Sick and tired of being ignored, misdiagnosed
Many North Shore families have Lyme disease, and are having a hard time finding help
By Bella English, Globe Staff | June 1, 2005
HAMILTON -- The basket sits like a centerpiece in the middle of Paula Gesmundo's dining room table. But instead of spilling over with ivy, it is piled high with bottles: antibiotics, antiprotozoans, nutritional supplements, stuff for the stomach. It is a family basket; everyone knows which medication to take, and when to take it.
Kriste, 14, runs down the list. ''I'm on a nutritional supplement; zithromax, an antibiotic; malarone, which is an antiprotozoan; something for my G.I. [gastrointestinal tract]." She arrives at the pinkie finger of her right hand and frowns. ''And something I can't pronounce."
Kriste, her four siblings, her mother, and the family dog have all been diagnosed with Lyme disease, a infectious disease that is caused by microscopic bacteria carried by deer ticks and that can be difficult to diagnose and treat. Only the father, James Brao, seems untouched by it. He's a pilot for Delta Air Lines and travels a lot.
''I cannot tell you what has become of our lives," says Gesmundo, 43, who practiced law in Boston and Washington before the children came along. These days, in between doctors' appointments for them all, she sells real estate.
The family is part of a cluster of Lyme disease cases that has infested North Shore towns such as Hamilton, Wenham, and Ipswich. According to a study published in the New England Journal of Medicine in 1989, nearly half of the residents of Argilla Road in Ipswich had been infected with Lyme disease.
Dr. Alfred DeMaria Jr., the chief medical officer for the state Department of Public Health, held a public hearing in March at Ipswich Town Hall. The forum was called by state Representative Brad Hill of Ipswich, who said he grew concerned after a large number of constituents complained that doctors and state health officials were ignoring the disease. They want more aggressive diagnosis and treatment. They want more public awareness and education. So many people came to testify -- many of them sporting intravenous antibiotic lines -- that the meeting was moved to a larger space. Still, it was standing room only.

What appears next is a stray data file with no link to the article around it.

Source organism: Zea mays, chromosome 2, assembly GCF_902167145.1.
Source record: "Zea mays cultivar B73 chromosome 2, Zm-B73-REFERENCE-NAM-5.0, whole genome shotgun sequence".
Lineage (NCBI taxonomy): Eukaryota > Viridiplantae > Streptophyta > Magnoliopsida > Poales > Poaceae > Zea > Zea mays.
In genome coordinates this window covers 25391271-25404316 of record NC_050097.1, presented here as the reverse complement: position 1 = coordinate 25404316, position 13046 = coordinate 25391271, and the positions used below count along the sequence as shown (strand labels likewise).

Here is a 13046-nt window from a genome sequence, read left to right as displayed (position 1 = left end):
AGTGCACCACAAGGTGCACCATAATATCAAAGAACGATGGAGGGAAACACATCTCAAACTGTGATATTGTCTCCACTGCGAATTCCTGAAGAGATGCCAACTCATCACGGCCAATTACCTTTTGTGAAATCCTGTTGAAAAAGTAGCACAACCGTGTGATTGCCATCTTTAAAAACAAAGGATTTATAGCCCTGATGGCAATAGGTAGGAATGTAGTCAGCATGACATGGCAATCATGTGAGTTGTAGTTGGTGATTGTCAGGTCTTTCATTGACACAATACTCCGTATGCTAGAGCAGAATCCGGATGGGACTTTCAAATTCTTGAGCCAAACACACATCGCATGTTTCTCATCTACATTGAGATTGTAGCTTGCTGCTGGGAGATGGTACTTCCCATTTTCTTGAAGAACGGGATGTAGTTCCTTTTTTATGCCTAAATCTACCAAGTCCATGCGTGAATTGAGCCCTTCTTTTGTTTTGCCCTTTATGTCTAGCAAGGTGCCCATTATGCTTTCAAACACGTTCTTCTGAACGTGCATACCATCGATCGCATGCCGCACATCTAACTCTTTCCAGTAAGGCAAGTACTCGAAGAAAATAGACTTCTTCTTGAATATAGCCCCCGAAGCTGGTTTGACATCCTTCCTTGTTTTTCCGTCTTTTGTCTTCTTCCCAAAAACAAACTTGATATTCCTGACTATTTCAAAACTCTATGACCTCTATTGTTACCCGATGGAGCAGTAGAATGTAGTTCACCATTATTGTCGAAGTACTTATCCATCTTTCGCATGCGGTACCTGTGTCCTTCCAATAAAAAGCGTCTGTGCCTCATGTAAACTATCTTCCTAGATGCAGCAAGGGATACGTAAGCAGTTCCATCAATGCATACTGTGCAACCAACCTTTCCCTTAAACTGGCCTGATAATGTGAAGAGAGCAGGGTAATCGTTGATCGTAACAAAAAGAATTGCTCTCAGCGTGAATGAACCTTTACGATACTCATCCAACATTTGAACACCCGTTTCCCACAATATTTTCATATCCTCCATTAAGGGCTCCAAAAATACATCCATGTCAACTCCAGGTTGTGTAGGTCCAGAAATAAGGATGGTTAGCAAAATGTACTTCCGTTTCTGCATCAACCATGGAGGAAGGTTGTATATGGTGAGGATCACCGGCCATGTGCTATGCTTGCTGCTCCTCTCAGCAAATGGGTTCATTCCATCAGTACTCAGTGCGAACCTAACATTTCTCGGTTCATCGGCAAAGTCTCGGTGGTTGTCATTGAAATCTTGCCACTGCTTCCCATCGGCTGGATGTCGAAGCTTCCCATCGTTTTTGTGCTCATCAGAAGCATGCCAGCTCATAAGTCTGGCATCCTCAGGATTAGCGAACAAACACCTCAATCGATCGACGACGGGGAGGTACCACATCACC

One by one, they cited instances of misdiagnoses, of doctors who told them to go home and take aspirin, of having to go out of state and pay out of pocket for what they call ''Lyme literate" doctors. They told of children who were incorrectly diagnosed with mononucleosis, attention deficit disorder, and learning disabilities. One woman said almost every family on her street had someone infected with tick-borne Lyme. Another described her husband, who went undiagnosed for too long. ''He was an executive, and he could no longer find his way to the gas station," she said. One family said it spends $2,800 a month in antibiotics.
As they tossed off words like ''pathogens," ''spirochetes," ''co-infections," ''Western Blot tests," and ''PIC lines," it became clear that those testifying were more than casually acquainted with Lyme disease. Nearly all of them criticized Massachusetts doctors for failing to test for, diagnose, and treat Lyme and said they rely on doctors in Connecticut and New York for treatment -- though Boston boasts some of the world's best hospitals.
Lyme disease remains a controversial, clinical diagnosis, with false negatives and false positives, dozens of physical and neurological symptoms, and a penchant for mimicking other maladies such as fibromyalgia, Parkinson's disease, arthritis, multiple sclerosis, and Lou Gehrig's disease. Though some people develop a bull's-eye rash after being bitten by a tick, many do not. Complicating matters is the issue of co-infection -- many of those with Lyme also suffer from other tick-borne illnesses such as babesiosis, ehrlichiosis, and bartonella.